Egyptians ate fish, birds, barley, dates, olives, beans,
onions, cucumbers and food from domesticated cattle, sheep and
of old caught fish, hunted birds, deer and guinea pigs, farmed
corn, potatoes and beans and raised alpaca for food and
Native American Puebloans foraged on fish, rabbit, corn,
squash, nuts, acorns, deer and big horn sheep.
Aleutian Islanders subsisted on fish, birds, wild berries,
seals, sea otters and whales.
these preindustrial cultures have in common? Their average age
of death was around 43 years. And many of them had heart
learned these facts at a presentation on a recent evening by
Dr. Gregory S. Thomas, Medical Director of the Heart and
Vascular Institute at Long Beach Memorial Hospital in
California. His team of researchers used modern CT (computed
tomographic) scanners to look for signs of heart disease in
137 mummies ó preserved bodies of people who lived 3000
with learning this fascinating information, we were treated to
a mummy-themed menu prepared by Dale Evans of Community
Hospital of the Monterey Peninsula: Icelandic cod, ancient
grain and vegetable salad, and chocolate eclairs that did
indeed look like ancient mummy caskets.
Thomas described how ó with the same detection tools used
today ó his research team found calcified plaque in the
walls of arteries in a good proportion of these long preserved
specimens. "People have had atherosclerosis (calcium
deposits in arteries) for a long, long time," he
does that say about diet recommendations to reduce our risks
for this condition?
donít know what to eat anymore," Thomas halfway joked.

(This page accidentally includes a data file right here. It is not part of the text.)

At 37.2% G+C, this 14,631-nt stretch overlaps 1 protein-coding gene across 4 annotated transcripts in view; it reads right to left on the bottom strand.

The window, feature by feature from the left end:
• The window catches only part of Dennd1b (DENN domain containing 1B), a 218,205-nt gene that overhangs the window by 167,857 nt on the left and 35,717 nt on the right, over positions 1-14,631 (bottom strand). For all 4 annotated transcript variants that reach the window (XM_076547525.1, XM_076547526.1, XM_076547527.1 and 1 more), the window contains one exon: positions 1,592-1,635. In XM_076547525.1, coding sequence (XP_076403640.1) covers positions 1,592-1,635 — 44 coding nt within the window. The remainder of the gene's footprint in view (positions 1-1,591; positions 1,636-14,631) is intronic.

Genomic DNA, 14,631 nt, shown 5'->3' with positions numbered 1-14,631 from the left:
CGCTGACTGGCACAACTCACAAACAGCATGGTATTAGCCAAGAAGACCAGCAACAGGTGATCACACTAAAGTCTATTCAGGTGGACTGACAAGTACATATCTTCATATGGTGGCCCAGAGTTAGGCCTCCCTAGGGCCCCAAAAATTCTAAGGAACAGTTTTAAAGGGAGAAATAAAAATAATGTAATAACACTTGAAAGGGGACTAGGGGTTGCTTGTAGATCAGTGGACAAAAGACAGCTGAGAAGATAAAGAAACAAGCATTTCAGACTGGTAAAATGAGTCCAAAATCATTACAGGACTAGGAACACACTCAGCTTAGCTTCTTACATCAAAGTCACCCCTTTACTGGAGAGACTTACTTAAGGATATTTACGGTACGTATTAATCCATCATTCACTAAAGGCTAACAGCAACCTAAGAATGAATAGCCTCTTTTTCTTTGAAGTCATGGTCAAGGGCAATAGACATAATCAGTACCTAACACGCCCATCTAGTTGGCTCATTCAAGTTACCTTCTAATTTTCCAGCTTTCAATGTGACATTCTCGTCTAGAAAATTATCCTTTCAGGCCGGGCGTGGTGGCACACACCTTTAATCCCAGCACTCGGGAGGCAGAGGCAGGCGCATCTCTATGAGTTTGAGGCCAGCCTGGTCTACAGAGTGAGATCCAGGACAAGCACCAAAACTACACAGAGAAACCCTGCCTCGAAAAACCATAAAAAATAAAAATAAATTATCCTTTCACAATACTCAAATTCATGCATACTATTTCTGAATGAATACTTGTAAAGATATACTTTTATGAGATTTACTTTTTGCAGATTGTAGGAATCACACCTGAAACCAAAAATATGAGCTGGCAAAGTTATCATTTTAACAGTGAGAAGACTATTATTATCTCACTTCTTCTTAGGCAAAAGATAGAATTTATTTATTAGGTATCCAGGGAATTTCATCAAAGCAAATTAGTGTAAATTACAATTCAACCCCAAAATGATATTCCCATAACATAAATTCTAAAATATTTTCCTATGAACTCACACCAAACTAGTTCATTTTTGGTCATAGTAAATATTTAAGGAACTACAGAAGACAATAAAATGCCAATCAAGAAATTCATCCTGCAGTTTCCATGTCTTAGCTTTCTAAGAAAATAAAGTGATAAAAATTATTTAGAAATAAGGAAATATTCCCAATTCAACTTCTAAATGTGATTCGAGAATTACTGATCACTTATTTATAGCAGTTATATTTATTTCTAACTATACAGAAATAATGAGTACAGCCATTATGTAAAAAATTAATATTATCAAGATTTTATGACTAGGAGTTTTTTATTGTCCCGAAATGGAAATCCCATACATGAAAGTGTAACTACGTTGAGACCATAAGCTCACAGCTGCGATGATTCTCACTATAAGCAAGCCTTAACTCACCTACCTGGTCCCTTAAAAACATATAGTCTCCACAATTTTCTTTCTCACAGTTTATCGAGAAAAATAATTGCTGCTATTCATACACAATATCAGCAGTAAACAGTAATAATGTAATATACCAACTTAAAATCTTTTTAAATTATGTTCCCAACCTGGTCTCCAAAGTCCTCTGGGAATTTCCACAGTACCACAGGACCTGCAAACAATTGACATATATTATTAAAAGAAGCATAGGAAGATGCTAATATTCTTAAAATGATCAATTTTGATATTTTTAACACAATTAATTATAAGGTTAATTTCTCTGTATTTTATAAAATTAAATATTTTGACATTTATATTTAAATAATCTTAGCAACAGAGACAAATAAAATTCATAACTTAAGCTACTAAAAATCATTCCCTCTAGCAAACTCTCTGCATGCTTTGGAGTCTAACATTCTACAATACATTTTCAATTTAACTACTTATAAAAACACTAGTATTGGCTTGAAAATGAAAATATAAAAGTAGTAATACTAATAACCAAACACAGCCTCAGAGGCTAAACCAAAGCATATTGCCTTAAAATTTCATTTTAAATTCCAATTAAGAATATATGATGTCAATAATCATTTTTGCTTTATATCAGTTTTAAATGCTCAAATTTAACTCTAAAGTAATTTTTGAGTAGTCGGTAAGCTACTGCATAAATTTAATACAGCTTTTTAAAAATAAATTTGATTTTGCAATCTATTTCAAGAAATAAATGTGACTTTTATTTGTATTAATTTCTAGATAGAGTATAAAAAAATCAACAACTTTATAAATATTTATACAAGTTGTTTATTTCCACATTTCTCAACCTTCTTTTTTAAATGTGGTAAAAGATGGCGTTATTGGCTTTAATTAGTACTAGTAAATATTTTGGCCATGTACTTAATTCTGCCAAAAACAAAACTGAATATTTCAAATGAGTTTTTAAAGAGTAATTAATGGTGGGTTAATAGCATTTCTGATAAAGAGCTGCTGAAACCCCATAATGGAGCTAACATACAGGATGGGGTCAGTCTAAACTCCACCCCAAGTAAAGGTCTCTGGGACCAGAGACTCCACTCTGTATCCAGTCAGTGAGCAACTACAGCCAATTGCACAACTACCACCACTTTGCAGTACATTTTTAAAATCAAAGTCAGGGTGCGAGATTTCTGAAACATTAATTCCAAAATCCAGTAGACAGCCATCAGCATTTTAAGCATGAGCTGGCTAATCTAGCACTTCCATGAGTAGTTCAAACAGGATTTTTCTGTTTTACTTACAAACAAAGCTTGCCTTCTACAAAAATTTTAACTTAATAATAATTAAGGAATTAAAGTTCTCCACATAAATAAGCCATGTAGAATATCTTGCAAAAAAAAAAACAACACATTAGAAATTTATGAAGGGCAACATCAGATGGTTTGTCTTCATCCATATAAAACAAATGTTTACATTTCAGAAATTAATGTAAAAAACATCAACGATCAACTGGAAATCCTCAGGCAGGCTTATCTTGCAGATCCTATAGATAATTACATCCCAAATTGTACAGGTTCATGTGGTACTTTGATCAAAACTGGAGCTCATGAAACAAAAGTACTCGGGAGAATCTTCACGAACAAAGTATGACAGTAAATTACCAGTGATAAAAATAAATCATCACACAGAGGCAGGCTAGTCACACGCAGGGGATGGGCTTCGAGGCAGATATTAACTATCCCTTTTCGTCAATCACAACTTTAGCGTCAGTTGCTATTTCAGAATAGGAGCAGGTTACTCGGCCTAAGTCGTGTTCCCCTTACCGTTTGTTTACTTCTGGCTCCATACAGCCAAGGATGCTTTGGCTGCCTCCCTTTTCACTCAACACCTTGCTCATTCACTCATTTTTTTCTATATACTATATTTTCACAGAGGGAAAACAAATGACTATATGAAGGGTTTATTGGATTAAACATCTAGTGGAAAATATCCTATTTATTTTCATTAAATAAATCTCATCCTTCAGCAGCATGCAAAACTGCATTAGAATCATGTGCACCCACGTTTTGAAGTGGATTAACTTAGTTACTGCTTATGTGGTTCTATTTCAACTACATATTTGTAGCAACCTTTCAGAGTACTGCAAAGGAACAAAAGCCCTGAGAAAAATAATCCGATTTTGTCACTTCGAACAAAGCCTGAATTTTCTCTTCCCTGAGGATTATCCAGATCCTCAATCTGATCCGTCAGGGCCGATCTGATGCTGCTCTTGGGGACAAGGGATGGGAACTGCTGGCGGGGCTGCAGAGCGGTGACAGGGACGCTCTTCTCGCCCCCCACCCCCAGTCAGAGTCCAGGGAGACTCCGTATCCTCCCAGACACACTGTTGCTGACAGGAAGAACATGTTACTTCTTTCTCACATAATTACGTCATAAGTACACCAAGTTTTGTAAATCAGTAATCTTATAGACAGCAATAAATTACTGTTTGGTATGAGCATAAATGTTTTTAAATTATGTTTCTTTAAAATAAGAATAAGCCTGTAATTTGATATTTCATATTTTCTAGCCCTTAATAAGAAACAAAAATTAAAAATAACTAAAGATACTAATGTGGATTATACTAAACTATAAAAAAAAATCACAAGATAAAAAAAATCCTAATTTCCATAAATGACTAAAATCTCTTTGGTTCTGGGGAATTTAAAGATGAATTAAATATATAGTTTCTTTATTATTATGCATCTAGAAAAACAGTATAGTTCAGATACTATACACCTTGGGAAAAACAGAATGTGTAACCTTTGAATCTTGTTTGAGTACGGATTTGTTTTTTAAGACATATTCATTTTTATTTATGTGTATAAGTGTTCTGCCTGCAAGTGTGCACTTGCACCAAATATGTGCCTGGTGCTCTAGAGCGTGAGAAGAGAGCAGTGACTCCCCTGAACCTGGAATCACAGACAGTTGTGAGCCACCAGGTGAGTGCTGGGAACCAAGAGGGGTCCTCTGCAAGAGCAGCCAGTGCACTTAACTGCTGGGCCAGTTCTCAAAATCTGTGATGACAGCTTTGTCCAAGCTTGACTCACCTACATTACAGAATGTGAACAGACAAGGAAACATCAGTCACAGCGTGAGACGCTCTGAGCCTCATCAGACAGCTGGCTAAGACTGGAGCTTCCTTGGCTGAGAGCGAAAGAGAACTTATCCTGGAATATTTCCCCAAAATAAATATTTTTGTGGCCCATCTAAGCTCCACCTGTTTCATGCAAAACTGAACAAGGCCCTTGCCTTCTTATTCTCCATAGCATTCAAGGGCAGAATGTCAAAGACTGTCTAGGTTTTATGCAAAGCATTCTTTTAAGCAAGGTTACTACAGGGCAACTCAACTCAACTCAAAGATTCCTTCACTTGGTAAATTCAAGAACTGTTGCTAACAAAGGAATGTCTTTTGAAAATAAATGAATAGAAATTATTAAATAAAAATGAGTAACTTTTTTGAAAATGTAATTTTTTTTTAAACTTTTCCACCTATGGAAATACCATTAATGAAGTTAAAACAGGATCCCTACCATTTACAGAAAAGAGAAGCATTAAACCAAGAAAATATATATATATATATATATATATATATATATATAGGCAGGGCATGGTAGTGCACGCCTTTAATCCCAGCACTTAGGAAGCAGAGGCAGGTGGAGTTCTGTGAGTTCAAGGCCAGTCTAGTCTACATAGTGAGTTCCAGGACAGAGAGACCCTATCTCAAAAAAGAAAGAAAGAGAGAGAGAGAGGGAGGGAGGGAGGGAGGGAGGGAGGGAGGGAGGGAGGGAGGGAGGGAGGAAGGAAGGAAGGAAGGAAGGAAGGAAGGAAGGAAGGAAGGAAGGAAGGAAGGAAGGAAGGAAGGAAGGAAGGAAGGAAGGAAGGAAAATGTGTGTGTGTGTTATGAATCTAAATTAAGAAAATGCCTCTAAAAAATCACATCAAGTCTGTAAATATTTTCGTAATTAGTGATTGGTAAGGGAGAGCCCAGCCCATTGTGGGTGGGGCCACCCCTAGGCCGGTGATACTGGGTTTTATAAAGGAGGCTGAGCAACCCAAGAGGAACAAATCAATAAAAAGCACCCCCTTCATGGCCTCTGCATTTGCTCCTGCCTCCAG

"We havenít found any ancient people who were
vegetarians. They ate what they could find. We want to believe
that we can go back to natureÖ."
Thomas concurs with current knowledge that up to 50 percent of
heart disease risk comes from our parents ó what we
inherited in our genetic material. "Clearly, there are
genes that promote atherosclerosis and those that donít."
other half of our susceptibility comes from controllable risk
factors such as smoking, lack of physical activity and poor
may play a role as well, Thomas explained as he showed a head
scan of an ancient Egyptian scribe with really bad tooth
decay. "These people had a lot of infections.
are too smug if we think we have figured out all the causes
(of heart disease), however," he added. He suspects there
are other unknowns out there that increase our risk for this
heart disease just a normal part of aging? The appearance of
heart disease across cultures of diverse diets and lifestyles
certainly seems to indicate that, states Dr. Randall C.
Thompson, lead author of the published study on this research.
But he underscores the need for each of us to manage the risk
factors over which we can control, namely our lifestyle
throw our diet manuals out the window? Probably not, say these
heart experts. "Regardless of the cause," Thomas
concluded, "humans are all fundamentally at risk (for
heart disease). So it behooves us to take care of ourselves
and do whatever we can to decrease the risk."
like age-old advice